Looking for a few extra bucks? You may need to look no further than the national unclaimed money finder.
First, I want to mention that you should NEVER pay anyone to search an unclaimed money database. The national unclaimed money website is free to search, and claiming your cash is free, though you may need to pay someone to Notarize the form for you. Anyone who contacts you by email, postal mail or phone claiming to have access to “secret” or “exclusive” government unclaimed money files is probably running a scam.
How Do You Know If You Have Unclaimed Money Available?
Using the national unclaimed money online database is super easy, and also completely free. Simply click Search by State, and select your state to visit your state’s unclaimed money website. Then, look through the list of people with your name and select someone with your name located an address where you used to live. You will want to check this list under every name you’ve ever used (including maiden names and former married names, if applicable), and check every year or so.
I just checked it a few months ago, and now there is something else on there, from an address where I lived in the mid-1990s. You may not even remember why you have the unclaimed money coming, and it sometimes doesn’t say what it’s for. Both times I’ve checked for my sister under her maiden name, several years apart, I found over $100 in unclaimed money for her that she had no idea existed.
You will be asked to verify that you are this person and can claim the money. You may then be directed to your state’s unclaimed money office to complete and download the required paperwork.
You may be required to have the form Notarized and will likely need to provide verification of your Social Security number and your previous address or addresses. Old copies of tax returns can likely serve both purposes, or you can make copies of your Social Security card and credit report.
Why Would You Have Unclaimed Money Owed to You?
If a company owes you money and can’t find you, most states require that they turn over the money to a special state agency for safekeeping. Even if you think you are very careful about making sure you account for every penny of money that could be owed to you, you should still check this database periodically. My sister and I certainly fall into this category, but we still found unclaimed money.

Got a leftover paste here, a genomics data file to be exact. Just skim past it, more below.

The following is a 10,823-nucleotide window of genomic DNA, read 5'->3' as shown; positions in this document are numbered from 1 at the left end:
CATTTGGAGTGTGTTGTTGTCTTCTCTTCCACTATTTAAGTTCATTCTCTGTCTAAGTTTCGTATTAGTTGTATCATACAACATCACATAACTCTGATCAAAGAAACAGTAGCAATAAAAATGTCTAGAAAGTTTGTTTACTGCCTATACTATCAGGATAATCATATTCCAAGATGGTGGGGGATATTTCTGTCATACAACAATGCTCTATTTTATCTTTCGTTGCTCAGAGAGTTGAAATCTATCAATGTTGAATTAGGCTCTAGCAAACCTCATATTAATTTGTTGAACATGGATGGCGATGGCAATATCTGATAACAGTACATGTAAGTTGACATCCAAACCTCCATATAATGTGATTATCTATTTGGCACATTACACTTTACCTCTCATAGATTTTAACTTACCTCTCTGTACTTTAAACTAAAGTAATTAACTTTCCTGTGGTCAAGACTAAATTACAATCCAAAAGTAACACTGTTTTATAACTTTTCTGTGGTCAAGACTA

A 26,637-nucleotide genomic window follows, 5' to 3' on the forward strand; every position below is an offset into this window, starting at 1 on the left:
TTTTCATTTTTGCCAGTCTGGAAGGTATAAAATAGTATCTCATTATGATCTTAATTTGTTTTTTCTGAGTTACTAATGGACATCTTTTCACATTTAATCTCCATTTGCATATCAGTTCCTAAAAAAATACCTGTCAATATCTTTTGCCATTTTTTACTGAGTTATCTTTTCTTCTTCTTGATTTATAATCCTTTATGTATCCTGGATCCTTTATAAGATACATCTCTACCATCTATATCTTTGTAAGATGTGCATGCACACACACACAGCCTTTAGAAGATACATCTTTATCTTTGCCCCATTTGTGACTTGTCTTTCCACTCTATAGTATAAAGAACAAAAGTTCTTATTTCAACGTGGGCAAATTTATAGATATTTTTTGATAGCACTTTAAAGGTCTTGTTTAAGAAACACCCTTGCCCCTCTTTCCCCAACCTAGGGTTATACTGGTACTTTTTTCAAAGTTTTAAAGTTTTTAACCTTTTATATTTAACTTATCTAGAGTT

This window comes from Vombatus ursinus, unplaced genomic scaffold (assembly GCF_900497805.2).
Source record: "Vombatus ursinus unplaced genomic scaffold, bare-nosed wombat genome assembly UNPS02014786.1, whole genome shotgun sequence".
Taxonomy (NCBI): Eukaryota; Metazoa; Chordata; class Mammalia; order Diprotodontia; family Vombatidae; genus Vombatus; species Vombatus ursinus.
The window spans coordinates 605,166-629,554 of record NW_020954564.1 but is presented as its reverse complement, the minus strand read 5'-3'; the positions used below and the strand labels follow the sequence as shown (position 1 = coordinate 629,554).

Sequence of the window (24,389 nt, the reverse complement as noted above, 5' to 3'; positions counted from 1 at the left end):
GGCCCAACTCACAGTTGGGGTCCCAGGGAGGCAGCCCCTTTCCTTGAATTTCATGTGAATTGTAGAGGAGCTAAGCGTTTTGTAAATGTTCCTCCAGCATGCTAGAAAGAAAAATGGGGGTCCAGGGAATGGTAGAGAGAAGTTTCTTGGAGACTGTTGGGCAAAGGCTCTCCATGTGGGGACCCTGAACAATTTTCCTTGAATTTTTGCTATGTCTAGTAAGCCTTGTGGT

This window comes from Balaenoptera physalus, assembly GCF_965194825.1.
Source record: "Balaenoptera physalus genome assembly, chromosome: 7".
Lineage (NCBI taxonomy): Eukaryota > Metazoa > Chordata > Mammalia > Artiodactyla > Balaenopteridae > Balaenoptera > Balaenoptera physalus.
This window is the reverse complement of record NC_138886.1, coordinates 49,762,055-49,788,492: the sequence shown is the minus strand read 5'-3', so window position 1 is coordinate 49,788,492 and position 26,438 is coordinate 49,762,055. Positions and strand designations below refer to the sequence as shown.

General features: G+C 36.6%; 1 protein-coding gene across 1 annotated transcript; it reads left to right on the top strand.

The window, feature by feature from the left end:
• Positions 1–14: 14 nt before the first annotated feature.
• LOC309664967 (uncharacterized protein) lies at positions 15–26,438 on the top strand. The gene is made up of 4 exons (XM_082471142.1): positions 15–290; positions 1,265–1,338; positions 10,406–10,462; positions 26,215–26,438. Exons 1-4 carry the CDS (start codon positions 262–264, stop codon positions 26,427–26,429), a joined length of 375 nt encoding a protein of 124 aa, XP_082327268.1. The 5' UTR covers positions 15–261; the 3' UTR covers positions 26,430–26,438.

You’re most likely to find something if you’ve had multiple addresses. I’ve had only three addresses in the past 20 years and lived at the same place for over a decade, so these unclaimed money items can go back quite a few years. You can even search for deceased family members for whom you would be authorized to collect unclaimed funds.
Where Did This Unclaimed Money Come From?
Some of the most common sources of unclaimed money:
- Security deposit refunds, such as those for utilities.
- Product rebate checks which arrived after you’d moved.
- Class action lawsuit settlements, even if you didn’t realize you were party to the suit.
- Insurance payments, possibly resulting from an old mutual-type insurance policy.
- Stock you owned in companies that may have gone out of business or were sold.
- Financial accounts you forgot about when you moved.
- Uncashed checks which you misplaced or never received.
- Funds owed by previous employers, such as unpaid wages, vacation time, retirement benefits and so forth.
What’s the Catch?
Not all states list their unclaimed money on this website, but many do. Also, some states don’t list small dollar amounts online. You can find links to all states that list unclaimed property online at this link.
You also need to be able to prove that you are the rightful owner of the unclaimed money, as mentioned above.
States vary in how quickly they process such claims. You could receive a check within a few days or a few months. But, hey, it’s found money, any way you slice it.